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New Hampshire hot dog stand owners rarely cite ketchup as their most popular topping. “A lot of people think it’s sacrilegious to put ketchup on a hot dog, but kids love it and I don’t judge. People should have whatever they want on a hot dog,” said Gretchen Peters, the owner of Puppy Love Hot Dogs in Concord. That’s not to say ketchup isn’t popular as a topping. It is, especially among younger generations, according to Peters. But at least at Puppy Love, Peters said, the most popular topping arrangement is a combination of mustard, relish and onions. In fact, that is what she finds most people mean when they ask for “the works.” Her second most popular topping combo is chili and cheese.

Dube Dogs N More (259 Commercial St., Manchester. Find them on Facebook) is open Tuesday through Friday 11 a.m. to 4 p.m. Double D Dogs (340 Gibbons Highway, Wilton, 464-9853. Find them on Facebook) is open Monday through Wednesday 11 a.m. to 4 p.m. and Thursday through Saturday 11 a.m. to 6 p.m. Puppy Love Hot Dogs (50 N. Main St., Concord, puppylove@puppylovehotdogs. com, puppylovehotdogs.com) is open Monday through Saturday 10:30 a.m. to 3 p.m. D.H.’s Dog House (1451 Front St., Manchester. Find them on Facebook) is open Wednesday through Sunday 10:30 a.m. to 4:30 p.m. The Dog House (766 Elm St., Milford). There is no phone number or website for this hot dog stand, so hours are unknown.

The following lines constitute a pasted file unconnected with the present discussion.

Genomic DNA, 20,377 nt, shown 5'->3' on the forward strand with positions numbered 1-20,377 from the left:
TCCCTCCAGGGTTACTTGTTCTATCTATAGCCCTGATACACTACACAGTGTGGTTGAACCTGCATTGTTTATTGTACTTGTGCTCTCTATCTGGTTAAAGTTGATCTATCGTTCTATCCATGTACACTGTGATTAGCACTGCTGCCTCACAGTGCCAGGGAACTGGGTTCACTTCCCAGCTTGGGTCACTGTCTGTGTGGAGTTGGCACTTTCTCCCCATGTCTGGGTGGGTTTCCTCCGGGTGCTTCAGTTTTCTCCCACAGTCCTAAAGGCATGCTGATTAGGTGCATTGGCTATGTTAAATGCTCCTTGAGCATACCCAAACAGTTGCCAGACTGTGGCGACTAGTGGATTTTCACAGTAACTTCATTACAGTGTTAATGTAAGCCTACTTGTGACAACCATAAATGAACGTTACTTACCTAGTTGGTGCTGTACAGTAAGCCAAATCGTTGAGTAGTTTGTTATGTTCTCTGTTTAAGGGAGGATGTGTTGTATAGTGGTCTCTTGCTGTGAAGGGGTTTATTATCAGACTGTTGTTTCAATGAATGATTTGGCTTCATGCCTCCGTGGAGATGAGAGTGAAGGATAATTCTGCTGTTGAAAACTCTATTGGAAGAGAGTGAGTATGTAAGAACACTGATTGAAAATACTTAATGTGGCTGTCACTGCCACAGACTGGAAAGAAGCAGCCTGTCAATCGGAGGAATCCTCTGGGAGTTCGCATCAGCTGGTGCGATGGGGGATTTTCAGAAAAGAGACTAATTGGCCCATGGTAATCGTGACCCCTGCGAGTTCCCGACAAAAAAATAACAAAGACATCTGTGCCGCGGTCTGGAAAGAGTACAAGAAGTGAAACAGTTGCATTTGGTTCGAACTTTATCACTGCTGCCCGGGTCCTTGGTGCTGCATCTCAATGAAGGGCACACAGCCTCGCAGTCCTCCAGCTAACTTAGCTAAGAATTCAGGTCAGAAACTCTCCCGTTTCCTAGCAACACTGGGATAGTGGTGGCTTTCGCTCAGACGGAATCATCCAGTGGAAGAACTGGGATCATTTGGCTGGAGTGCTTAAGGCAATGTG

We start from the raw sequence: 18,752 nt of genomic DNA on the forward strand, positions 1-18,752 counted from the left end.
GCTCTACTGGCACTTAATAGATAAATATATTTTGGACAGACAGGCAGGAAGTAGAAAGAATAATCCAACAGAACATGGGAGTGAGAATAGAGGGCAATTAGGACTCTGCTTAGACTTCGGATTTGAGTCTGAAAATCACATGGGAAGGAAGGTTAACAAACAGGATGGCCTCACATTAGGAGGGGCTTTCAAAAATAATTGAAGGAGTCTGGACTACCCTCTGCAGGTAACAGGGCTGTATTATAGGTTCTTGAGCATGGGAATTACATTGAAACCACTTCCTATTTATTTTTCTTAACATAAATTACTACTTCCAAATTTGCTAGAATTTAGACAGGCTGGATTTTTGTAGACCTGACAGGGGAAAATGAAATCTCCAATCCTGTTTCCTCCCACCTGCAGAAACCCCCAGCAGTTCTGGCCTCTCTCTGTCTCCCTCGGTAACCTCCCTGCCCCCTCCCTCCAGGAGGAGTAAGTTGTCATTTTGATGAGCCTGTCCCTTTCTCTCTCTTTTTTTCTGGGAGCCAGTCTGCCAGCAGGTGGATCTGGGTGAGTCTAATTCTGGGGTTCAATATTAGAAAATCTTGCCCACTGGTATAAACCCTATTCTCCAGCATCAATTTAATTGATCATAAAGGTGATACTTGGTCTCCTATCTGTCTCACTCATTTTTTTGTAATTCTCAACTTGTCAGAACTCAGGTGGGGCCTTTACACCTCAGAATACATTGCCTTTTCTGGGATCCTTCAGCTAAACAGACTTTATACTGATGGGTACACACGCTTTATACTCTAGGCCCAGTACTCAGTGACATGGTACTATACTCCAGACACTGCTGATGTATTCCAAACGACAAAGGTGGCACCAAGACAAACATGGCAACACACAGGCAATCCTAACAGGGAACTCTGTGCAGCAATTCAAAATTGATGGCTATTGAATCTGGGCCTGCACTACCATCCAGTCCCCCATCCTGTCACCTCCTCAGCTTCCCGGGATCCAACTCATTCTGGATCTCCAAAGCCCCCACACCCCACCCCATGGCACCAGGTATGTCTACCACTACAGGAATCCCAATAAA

carry them in her cart. Coleslaw with hot dogs appears to be more popular in the South, Peters thinks, but it could be growing in popularity. For the most part, her New Hampshire customers like to go easy on the toppings. “They like it straight up and … they want to taste the hot dog and not have it swimming in condiments,” Peters said.

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“When you season a griddle, you tend to have more flavors in a griddle, … so when you grill a hot dog [bun] you tend to pick up more of those flavors,” Bouchard said. But ultimately, they agree, it’s a matter of personal preference. “I think it depends on what you grow up with too,” Peters said.

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Peters and Bouchard represent the varying opinions about how best to prepare a bun. “I think, by far, steamed is best,” Peters said. “In my opinion grilled is better and I sell more grilled than I do steamed,” Bouchard said. Bouchard offers the choice, and the dogs themselves can be steamed or grilled. Generally the dog and bun are both prepared the same way, but Bouchard has a few rare customers who ask for a grilled dog in a steamed bun. The benefit of a steamed bun is the softness of the bread. But with softer bread comes less structural integrity. If the bread is toasted on a griddle, it gets hard and crunchy and can hold more toppings as a result, Bouchard said. There’s also a slight flavor that’s conveyed to the bread when it’s grilled.

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A frank history of NH’s hot dogs By Matt Ingersoll

mingersoll@hippopress.com

The hot dog originated in Frankfurt, Germany — hence the name frankfurter or “frank” — and even the origins of hot dogs in the Granite State can be traced directly

back to German practices. The former W.F. Schonland Co. in Manchester, known for its natural-casing franks, was at one time the largest hot dog seller in northern New England, according to Eugene Van Loan, whose great-greatgrandfather Carl Heinrich Schonland founded the factory in 1883. 16